Maybe we should have known this was coming from the Sixers.
Sure, they looked into a bevy of candidates for their vacant general manager job after Bryan Colangelo’s Twitter scandal rocked the organization.
There were the reported big-name misses such as Houston general manager Daryl Morey and former Cleveland Cavaliers exec David Griffin. There were also the other capable external candidates that included Utah Jazz assistant general manager Justin Zanik and Houston Rockets vice president Gersson Rosas.
Of course, in-house guys Ned Cohen, Marc Eversley and Alex Rucker were each given a legitimate shot at the job.
However, looking back on things, perhaps Elton Brand should have been recognized as the man for the job all along.
Not because of his front-office pedigree. Let’s be honest here, Brand was just in a uniform as recently as the 2015-16 NBA season when he played 17 games during his second stint with the Sixers.
He followed that up by retiring (for the second time) and joining the franchise as a player development consultant. That lasted just nine months before the 39-year-old was named general manager of the Delaware Blue Coats and another year before he was tabbed as vice president of basketball operations.
While that’s an impressive rise up the ranks, it doesn’t scream out as the extensive résumé of someone prepared to take over the controls of a 52-win team on the cusp of being a serious championship contender.
But Brand has one major characteristic that is critical to the Sixers at this moment: respect. After the Colangelo mess unraveled in unprecedented fashion, the Sixers’ current players — and future ones — need someone in a position of power that understands them and that they can trust.
While the present group insisted the words of Colangelo — or his wife — from the multiple burner Twitter accounts didn’t bother them, that was not completely true. No one wants to be talked about, especially when the words come from a person who is supposed to be on your side.
“It was hurtful because of the stuff that was said in those tweets,” Joel Embiid admitted during an interview with ESPN before last month’s NBA Africa Game. “But at the end of the day, I know who I am as a person, as a player. And I know a lot of people, they're always telling me I'm great but I have a lot of stuff to work on. And actually, I appreciated everything that was said about me because if it was true — even if it wasn't — that stays in my mind. And it makes me want to get better. The stuff where they were saying I wasn't happy, that makes me want to work harder on my body. Or if they're saying that I couldn't do anything, it makes me want to work harder and get better. So, actually, I love it. I appreciated it. It was great. It was great for my game.”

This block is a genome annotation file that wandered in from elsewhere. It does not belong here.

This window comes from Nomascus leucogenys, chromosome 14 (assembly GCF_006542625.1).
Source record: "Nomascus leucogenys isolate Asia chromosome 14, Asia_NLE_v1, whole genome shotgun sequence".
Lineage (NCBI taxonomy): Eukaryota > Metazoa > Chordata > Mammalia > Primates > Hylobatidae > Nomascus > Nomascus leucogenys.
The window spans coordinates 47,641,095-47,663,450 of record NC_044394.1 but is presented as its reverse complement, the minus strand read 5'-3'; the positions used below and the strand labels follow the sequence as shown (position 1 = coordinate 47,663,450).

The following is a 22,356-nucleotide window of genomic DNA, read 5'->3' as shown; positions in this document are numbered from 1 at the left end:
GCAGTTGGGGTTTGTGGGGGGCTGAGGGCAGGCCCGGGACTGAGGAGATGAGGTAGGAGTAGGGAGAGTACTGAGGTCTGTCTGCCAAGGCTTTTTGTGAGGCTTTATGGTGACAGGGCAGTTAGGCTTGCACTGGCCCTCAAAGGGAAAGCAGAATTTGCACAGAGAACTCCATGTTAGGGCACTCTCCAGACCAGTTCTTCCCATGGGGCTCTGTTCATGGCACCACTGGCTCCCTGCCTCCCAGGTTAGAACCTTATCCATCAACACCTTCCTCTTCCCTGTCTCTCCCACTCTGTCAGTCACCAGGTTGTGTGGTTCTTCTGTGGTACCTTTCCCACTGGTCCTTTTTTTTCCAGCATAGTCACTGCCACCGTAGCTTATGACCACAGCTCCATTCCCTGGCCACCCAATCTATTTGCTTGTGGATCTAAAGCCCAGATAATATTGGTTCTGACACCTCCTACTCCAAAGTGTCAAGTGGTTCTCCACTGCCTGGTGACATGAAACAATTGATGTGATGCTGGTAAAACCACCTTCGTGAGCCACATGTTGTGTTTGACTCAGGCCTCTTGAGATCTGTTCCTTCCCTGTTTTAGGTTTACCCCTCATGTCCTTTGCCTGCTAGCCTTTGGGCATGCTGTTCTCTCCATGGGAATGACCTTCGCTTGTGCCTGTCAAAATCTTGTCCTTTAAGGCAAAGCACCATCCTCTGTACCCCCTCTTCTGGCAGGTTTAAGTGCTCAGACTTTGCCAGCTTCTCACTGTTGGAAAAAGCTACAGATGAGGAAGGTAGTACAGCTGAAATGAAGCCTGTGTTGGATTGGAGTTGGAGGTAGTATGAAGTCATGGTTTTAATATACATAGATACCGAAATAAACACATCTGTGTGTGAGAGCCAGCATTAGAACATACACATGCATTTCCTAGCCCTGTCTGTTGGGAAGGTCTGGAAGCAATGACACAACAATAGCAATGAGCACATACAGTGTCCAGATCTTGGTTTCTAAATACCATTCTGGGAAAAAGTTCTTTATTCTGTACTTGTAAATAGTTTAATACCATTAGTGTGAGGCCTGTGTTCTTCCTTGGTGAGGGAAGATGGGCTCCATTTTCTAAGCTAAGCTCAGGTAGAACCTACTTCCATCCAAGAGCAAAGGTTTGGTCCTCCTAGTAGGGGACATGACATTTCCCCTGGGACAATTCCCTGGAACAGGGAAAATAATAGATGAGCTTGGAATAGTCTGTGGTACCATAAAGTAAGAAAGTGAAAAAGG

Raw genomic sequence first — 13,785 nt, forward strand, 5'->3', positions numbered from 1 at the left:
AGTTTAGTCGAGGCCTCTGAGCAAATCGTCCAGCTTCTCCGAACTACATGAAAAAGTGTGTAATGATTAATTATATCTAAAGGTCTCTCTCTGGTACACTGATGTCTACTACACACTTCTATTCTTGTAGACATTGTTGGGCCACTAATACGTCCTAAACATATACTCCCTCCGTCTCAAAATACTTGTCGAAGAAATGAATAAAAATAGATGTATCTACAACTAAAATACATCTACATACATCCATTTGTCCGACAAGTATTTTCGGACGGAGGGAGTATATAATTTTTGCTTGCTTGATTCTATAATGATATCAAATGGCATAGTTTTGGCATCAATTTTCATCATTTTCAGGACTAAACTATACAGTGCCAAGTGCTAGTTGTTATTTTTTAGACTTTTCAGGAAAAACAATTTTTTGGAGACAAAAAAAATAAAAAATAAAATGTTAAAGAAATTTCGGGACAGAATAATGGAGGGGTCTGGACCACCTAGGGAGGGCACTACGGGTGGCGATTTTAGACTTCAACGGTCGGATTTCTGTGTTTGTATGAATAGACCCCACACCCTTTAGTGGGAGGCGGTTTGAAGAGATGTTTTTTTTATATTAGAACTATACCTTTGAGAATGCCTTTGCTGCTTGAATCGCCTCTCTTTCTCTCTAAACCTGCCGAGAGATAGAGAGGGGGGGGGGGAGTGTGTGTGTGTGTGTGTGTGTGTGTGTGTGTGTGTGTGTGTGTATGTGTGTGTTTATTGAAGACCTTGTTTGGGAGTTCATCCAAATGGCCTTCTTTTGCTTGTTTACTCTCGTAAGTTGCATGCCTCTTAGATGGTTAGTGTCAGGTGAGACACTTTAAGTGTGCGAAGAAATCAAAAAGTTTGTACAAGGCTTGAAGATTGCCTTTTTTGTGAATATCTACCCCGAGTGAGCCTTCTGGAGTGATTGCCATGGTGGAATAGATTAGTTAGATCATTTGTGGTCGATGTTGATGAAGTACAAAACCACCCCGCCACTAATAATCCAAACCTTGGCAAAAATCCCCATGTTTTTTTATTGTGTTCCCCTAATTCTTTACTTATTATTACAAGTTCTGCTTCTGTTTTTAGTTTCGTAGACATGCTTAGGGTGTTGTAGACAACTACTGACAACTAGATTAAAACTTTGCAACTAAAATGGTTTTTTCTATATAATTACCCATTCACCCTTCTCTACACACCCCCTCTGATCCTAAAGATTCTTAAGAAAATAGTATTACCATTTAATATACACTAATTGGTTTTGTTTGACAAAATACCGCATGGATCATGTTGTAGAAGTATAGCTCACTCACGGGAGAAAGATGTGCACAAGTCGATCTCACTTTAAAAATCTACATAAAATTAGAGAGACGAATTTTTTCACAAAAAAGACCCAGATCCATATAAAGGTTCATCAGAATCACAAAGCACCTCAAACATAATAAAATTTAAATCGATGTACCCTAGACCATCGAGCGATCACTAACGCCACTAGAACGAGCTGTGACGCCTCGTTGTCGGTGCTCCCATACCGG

What's even better for Embiid's game? Having a general manager in place that knows the game himself and holds such high regard around the league that other teams/players will at least listen to his sales pitch. That's what comes with being a veteran of 17 NBA seasons and one of the classiest individuals you will ever meet.
Now we're not saying Brand's promotion will turn the Sixers into the league's top destination for free agents or that he's going to suddenly start fleecing teams in trades. Not at all. He's going to have his work cut out for him as a novice in a cutthroat business.
The thing is, he's always been willing to put in the work. Brand's career on the court should tell you that, and now he's bringing that same determination to his new role. With plenty of help, of course.
“More generally, my focus is NBA prep and travel and working,” Brand said of his mindset in June. “We’re doing it collectively and supporting Coach (Brett) Brown and Marc Eversley and Alex and Ned with all the things we’re doing there. That’s actually my main focus. The G League has been on the back burner because of that.”
Now it’s his sole focus. That’s an entirely different kind of Philly max.
More on the Sixers